Our garden plants have many purposes but one of the most useful is to keep our homes and boundaries safe and secure.
Let’s look at the top plants to prevent burglars from becoming a thorn in your side.
Dig in defence
Now it can cost a fortune with security systems and security fencing and lighting, but you can in fact use nature to help protect and secure your garden as well. There are many plant varieties that would deter even the most hardened of intruders, with thorns and branches in an impenetrable thicket that go a long way to not only embellish your garden with flower, fruit and foliage but they also are a great deterrent to stop unwanted guests within the garden area.
Of course, the added advantage of planting thorny plants within the garden is that it also makes great nesting for birds because the thorns add protection against predators looking to get the birds, the eggs or chicks.
When I’m talking about having thorny plants I’m not talking about ugly things, I’m talking of things of pure beauty.
Shrub roses for instance. Shrub roses are different from the normal hybrid tea or floribunda roses which are small bushes. Shrub roses, on the other hand, grow to about 1.5 metres by 1.5 metres and are absolutely full of the most spectacular flowers, from singles to doubles, from whites to pinks to bright reds and multi-coloured, and many of them have heavenly scents but they also have a lot of thorns. So planted in border areas of the garden where people are liable to jump over the fence or in areas at the front of the garden where you don’t want people to step over, shrub roses are a pretty good deterrent.
Another plant that you may not think about is gooseberry, not only have you got the thorns on the gooseberry, but you’ve got the gooseberries themselves. You don’t have to plant it specifically in a fruit area, these plants do particularly well in any flower border as a low thorny plant that produces flowers and, of course, fruit as well—perfect for those gooseberries pies or even making a gooseberry preserve which is ideal to go along with strong cheddars, it’s gorgeous.
Another plant that works particularly well if you don’t want burglars climbing up onto your window ledge is the Pyracantha or firethorn. This can grow quite close to a property, underneath windows, over the frames of doors and the like and the birds love to nest in it as well, but the thorny stems deter burglars too. It has masses of flowers early on in the season and it has spectacular berries of orange or red or yellow depending upon which variety that you choose. In addition to that, it’s semi-evergreen so it holds a lot of the foliage on to give effect all year round.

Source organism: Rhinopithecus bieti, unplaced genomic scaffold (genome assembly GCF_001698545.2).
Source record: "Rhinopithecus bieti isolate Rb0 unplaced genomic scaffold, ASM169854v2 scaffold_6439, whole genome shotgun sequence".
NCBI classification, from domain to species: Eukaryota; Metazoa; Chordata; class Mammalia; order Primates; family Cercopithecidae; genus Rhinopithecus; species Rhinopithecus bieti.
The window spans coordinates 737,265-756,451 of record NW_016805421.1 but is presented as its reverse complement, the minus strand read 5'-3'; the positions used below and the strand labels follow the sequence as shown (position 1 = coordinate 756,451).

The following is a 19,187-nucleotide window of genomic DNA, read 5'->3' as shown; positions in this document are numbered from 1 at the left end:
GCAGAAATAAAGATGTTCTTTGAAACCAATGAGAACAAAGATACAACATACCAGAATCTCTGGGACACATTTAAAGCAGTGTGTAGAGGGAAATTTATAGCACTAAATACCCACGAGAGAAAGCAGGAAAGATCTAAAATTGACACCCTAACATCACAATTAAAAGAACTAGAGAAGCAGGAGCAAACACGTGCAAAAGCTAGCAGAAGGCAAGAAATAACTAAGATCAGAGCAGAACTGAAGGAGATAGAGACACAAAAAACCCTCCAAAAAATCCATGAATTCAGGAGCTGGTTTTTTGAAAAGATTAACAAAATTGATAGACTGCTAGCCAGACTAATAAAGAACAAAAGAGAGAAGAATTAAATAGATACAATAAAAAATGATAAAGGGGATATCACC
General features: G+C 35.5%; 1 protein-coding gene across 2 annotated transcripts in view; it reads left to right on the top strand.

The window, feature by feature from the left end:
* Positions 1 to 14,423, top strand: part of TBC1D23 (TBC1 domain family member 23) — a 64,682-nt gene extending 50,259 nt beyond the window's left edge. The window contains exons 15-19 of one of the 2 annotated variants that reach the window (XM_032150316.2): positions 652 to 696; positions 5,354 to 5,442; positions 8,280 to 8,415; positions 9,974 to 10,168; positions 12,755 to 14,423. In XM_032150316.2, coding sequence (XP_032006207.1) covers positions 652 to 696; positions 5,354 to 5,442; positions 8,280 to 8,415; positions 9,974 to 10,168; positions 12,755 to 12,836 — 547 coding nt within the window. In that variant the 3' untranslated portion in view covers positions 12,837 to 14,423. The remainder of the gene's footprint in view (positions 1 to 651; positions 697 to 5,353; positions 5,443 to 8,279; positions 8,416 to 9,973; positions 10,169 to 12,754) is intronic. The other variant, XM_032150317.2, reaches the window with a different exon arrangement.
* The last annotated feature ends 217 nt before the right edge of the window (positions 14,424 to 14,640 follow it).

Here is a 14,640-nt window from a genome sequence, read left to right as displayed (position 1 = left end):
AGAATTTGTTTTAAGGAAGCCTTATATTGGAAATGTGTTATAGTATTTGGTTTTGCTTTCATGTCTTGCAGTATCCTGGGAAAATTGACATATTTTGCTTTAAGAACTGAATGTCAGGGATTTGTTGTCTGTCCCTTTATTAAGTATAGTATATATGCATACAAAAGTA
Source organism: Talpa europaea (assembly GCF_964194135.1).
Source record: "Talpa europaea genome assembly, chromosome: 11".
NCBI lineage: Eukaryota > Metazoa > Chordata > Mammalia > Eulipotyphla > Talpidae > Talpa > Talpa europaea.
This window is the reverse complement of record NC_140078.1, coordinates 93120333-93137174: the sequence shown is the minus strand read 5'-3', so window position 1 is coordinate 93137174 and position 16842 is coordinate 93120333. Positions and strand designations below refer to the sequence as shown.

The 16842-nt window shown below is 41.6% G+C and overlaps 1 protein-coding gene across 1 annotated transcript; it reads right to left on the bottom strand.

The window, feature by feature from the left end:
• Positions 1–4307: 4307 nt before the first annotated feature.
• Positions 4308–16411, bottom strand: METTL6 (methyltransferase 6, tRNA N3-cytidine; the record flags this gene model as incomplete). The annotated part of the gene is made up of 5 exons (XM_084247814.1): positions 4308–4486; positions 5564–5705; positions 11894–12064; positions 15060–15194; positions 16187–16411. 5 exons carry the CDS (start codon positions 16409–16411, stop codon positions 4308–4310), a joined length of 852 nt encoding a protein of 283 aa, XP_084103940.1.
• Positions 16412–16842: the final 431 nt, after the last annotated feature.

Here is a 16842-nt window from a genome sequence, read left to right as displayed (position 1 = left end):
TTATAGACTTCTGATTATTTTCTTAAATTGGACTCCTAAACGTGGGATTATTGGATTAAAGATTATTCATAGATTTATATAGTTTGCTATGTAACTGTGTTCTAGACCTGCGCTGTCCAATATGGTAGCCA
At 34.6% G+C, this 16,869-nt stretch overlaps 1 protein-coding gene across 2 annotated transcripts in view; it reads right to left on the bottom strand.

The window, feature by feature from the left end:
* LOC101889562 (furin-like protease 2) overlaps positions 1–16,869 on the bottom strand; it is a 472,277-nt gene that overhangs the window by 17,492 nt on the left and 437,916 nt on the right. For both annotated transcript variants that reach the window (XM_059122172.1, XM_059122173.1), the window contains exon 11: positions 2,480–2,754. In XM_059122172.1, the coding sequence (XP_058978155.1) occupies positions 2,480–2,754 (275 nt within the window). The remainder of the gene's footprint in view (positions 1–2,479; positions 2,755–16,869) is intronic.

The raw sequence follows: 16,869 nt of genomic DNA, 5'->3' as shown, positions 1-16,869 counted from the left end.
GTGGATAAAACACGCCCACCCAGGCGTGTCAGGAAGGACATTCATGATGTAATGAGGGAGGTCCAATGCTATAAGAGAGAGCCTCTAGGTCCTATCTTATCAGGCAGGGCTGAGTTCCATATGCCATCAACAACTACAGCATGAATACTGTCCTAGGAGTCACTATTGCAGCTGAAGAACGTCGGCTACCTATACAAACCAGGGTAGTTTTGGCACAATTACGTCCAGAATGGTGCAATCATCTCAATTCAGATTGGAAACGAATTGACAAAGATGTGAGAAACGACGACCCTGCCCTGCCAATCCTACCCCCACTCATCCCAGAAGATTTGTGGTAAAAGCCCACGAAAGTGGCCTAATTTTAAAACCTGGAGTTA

Now there are some big, big plants to enable you to cover.
So if you’ve got a large area at the back of your property that you want to put things to grow quite large, look beautiful, and also to be impenetrable too.
Here they are:
- Holly comes first to mind. It’s growing your own Christmas decorations but of course the spines on the foliage work particularly well in deterring unwanted guests. You don’t have to get them just in green you can buy them in gold variegated and white variegated too. You can also go for varieties that are producing berry as well, to give you some perfect winter effect. So holly is a really good choice.
- Another beautiful shrub is Berberis. There are many different varieties but Berberis stenophylla is almost like living barbed wire. It’s a big unruly plant that has masses of golden flowers which gives you something special in the garden, but the length of the branches and the thorns make it pretty good to ward off thieves.
- Mahonia is more of a stately one. Mahonia ‘Charity’, which has slightly thinner leaves to its sister Japonica, is a real beauty. They almost look like sculptured holly leaves, they grow quite tall and have spectacular flowers during the winter months, just when you need a bit of colour in the garden and their beautiful fresh lemon flowers look particularly good.
- Of course, the old favourite is Blackberries. You can buy thorn blackberries that can be placed in positions around your garden where you need maximum strength and support—and you have the added bonus of delicious fruit.
If your lawn is littered in worm casts,
you can disperse them throughout the grass
easily by waiting until their dry and
then using a wire rake.
Nature plays a part in protecting your property. Mix these methods with your outdoor security lighting, making sure that your sheds, garage and home are double locked, and also putting security alarms on your sheds, and it’ll go a long way to making sure that unwanted guests do not intrude on your home.
Happy gardening everyone!
How do I care for my poinsettia left over from Christmas?
Keep your poinsettia in a bright part of the house, but not in direct sunlight if you can help it. Fluctuating temperatures can cause harm too, so don’t position where there are draughts or radiators. And it’s best to try to water it little and often, so it’s not left sitting in water.
I want to begin rotating my crops; how can I get started?
Begin by dividing your plot into sections and the crops into groups. Depending on what you grow, you might have something like potatoes, legumes, and brassicas, and then rotate where they’re planted each year. Take into consideration the best growing conditions for each, like brassicas needing lots of space.
David Domoney is a Chartered Horticulturalist, Broadcaster, and Author. David has worked with a number of the UK’s leading garden retailers as a plant buyer and strategic consultant. With more than 30 years experience, in horticulture, David is as passionate about plants now as he was when he bought his first plant at a village fete.
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